Let me give an example: you are in 2007, you can buy with your money two NVidia cards, and you are undecided: a 5800 card or a 6600. As many people will likely buy the 7600 card, not only cause of number, but because the extra two effects that the video card support will not be offloaded on CPU. Also if you would buy 6600 card and for that time an AMD X2+ - 3800+ which was a popular CPU at that time, you can use all accelerations of today, 64 bit support, decent Compiz graphics and such.
    I am not here to complain that benchmarking is meaningless, but without setting a close to unbalanced context, excluding probably the bias view to work right on Unix/Linux, a benchmark/article/rant I don't think makes a good career in reading news.
    Sandy Bridge in AVX high parallel computations may give an edge, and AMD Bulldozer will give an edge in multi-threaded benchmarks (like a rendering system).
    Promoting and pushing those in benchmarks will also give a substance of what can be achieved and will convince users to ask the software creators to use those features.
    If you think that AVX will bring just 15% speedup, when it brings in some specific case like 80% speedup, you will most likely no one will say: you developer should rewrite (if possible) this Gimp filter to take advantage of AVX (or compiler to find the patterns using GCC's Graphite Framework).
    This is all, is a devel view and I understand that probably I take a too rational stance and I lose the "journalism" behind.
    Also I want to say that I really appreciate what Phoronix is, and as Linux promotion site, it does a fairly good job, so my sincere congratulations about it!

  7. #7

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    Quote Originally Posted by jakubo View Post
    i agree that one should use Energy/Task (not per second aka Watt) and idling of course...
    but.. i wonder what can bring the performance down. Whats different from the high performing kernels from the bad performing ones? is it not possible to put the good working parts together and leave them unchanged? or have there been other things... like instability ... in the "good" performing kernels?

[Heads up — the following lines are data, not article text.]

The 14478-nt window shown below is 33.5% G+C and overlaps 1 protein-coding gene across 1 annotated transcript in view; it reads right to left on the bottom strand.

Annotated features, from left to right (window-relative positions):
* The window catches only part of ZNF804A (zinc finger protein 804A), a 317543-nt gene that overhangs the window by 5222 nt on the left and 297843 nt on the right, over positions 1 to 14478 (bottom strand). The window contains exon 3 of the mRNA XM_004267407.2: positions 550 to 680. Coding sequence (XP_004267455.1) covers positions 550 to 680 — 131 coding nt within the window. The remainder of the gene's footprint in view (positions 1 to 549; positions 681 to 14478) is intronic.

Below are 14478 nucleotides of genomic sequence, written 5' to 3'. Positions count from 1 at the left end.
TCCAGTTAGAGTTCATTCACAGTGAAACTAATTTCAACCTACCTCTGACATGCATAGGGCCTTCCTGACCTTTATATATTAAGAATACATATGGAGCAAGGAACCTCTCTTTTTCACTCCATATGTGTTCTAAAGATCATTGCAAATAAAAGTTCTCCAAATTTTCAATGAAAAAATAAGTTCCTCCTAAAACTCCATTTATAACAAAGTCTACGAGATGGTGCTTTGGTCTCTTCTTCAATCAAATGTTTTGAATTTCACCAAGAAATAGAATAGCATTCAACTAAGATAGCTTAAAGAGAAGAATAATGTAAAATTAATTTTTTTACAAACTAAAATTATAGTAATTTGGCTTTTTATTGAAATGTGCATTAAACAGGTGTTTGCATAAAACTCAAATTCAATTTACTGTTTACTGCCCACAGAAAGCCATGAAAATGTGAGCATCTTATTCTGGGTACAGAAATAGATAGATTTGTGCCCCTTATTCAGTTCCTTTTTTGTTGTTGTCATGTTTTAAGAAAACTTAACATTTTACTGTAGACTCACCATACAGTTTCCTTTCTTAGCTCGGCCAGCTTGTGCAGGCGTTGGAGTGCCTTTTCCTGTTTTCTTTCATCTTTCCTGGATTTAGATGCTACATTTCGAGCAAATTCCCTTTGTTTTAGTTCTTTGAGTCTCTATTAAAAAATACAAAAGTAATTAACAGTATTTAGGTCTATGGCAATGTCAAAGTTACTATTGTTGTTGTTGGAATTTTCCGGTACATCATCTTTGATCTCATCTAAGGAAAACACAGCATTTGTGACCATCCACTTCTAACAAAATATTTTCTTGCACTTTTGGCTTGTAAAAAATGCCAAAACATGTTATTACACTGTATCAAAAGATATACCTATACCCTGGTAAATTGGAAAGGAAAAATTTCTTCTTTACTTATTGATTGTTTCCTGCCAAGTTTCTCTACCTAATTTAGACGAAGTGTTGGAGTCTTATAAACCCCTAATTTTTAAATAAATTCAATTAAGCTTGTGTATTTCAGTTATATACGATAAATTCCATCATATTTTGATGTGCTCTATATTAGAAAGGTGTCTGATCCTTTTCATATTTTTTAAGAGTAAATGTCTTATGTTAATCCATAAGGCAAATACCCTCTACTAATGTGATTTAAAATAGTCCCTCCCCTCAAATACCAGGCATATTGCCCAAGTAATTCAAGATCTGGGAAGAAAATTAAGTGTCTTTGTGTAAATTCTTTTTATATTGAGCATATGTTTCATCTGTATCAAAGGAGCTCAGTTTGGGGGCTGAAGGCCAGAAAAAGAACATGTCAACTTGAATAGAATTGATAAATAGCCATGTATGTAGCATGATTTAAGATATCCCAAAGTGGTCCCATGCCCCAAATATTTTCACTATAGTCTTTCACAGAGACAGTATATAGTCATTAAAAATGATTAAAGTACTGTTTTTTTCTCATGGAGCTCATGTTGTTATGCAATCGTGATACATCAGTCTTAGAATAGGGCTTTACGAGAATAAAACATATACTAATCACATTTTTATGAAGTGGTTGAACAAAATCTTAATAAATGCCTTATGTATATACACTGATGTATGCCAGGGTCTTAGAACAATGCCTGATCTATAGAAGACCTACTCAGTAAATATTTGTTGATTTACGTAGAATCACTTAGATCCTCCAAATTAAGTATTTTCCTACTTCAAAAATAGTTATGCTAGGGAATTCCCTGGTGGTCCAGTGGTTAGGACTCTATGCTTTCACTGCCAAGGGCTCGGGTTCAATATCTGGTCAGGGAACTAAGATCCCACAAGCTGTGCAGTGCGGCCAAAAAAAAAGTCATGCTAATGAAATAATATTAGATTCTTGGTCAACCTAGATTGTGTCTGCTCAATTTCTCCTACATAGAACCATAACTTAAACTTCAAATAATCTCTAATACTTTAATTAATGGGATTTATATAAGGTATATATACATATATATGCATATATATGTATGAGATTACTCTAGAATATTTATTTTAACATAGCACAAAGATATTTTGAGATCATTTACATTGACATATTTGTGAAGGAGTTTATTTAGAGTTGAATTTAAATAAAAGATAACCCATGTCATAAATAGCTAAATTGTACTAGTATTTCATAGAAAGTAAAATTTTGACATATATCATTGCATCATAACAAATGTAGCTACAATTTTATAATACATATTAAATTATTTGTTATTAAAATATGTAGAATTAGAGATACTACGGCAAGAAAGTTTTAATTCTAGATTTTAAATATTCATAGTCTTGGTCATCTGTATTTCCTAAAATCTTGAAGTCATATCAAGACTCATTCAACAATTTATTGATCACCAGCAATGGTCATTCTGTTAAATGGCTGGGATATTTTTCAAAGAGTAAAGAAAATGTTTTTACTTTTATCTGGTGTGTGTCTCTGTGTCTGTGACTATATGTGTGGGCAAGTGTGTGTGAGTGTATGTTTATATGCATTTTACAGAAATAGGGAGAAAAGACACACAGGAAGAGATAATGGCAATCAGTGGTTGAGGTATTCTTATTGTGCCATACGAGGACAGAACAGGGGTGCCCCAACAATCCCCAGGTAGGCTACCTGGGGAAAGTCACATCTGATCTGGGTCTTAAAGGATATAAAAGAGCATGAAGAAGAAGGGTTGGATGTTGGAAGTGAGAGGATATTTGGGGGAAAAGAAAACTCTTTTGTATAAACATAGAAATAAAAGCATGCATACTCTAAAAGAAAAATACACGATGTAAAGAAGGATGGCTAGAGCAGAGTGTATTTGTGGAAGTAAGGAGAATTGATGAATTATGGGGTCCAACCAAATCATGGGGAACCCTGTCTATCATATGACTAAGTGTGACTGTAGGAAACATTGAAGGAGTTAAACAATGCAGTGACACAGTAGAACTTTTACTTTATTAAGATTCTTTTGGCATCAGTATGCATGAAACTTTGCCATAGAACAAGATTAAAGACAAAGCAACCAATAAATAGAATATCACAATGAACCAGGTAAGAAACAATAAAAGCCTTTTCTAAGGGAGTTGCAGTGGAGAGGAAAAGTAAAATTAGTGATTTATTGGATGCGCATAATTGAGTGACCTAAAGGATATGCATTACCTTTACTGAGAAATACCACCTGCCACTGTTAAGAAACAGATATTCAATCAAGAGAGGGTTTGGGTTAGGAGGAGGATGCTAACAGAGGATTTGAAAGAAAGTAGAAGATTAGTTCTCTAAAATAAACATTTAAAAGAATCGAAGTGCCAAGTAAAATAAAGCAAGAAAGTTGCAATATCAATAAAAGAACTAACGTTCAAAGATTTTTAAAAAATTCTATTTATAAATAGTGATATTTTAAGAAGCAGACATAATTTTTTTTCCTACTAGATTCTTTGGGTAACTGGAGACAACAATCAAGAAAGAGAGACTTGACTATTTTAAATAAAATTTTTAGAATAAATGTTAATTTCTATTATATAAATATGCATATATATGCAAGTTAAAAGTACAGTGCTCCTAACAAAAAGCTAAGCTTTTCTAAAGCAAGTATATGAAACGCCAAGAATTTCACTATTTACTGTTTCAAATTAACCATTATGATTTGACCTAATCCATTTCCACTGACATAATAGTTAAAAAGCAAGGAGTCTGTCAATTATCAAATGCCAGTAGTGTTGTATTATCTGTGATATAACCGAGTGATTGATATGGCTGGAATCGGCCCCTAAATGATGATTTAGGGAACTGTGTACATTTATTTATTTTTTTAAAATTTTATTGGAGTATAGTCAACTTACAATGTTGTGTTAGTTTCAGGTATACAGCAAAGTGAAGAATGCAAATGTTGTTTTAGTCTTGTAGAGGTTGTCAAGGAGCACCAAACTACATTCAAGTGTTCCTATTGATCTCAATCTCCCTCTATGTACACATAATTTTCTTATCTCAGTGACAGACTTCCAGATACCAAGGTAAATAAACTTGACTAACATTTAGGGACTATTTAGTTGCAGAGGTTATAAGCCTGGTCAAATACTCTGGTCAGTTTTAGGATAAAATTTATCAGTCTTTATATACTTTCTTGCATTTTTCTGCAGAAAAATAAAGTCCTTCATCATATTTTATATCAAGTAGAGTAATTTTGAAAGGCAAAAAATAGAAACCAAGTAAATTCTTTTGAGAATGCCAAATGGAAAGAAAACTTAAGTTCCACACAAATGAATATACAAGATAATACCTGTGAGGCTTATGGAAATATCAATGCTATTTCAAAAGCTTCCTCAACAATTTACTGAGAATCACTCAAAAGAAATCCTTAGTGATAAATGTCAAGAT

is the kernel becoming too large?
    there must be some idea to the question of kernel becoming slower... maybe someone can bring in some light...
    There are different file system options between kernel releases.

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    Quote Originally Posted by phoronix View Post
    [...] here's some performance benchmarks of all major kernel releases going back to Linux 2.6.24 and ending with the Linux 2.6.39 kernel.
    It would interesting run the test with 2.6.22.19, the latest kernel with the old scheduler.

    -thanks-

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    Quote Originally Posted by kokoko3k View Post
    How can an increased performance afflict power consumption negatively...

    Doing the same number calculations in less time means LESS power consumption as the cpu can reach deeper sleep states in less time and stay there longer, it's so clear...
    my understanding is that 'power consumption' is a colloquial term that means 'energy'. You are definitely are thinking of 'energy' (Wh), and on that part you are right, but I think he meant power (watt). Doing the "same number of calculations in less time", can mean more 'power'. That's because, you are probably using more 'resources' to achieve the performance boost (better use of the hardware, doing more things in parallel etc). Overal, depending on the performance boost, you may consume less energy (or your average power will be lower, if you like), since, as you said, you finish faster, thus allowing the CPU to idle quicker and longer.

    Having said all that, the kernel regression seems to affect battery life, so it is about energy...

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    Thumbs up so this means

    For raw performance, revert back to Slackware 12.0, Ubuntu 7.10, Suse 10.3?, Fedora 7

    Port the drivers in the new kernel back to the old. There is a free book: http://lwn.net/Kernel/LDD3/

    Show them you dislike change!

    Here's a book on NETBSD drivers. It's my new project to learn a different approach.
    http://www.netbsd.org/docs/kernel/ddwg.html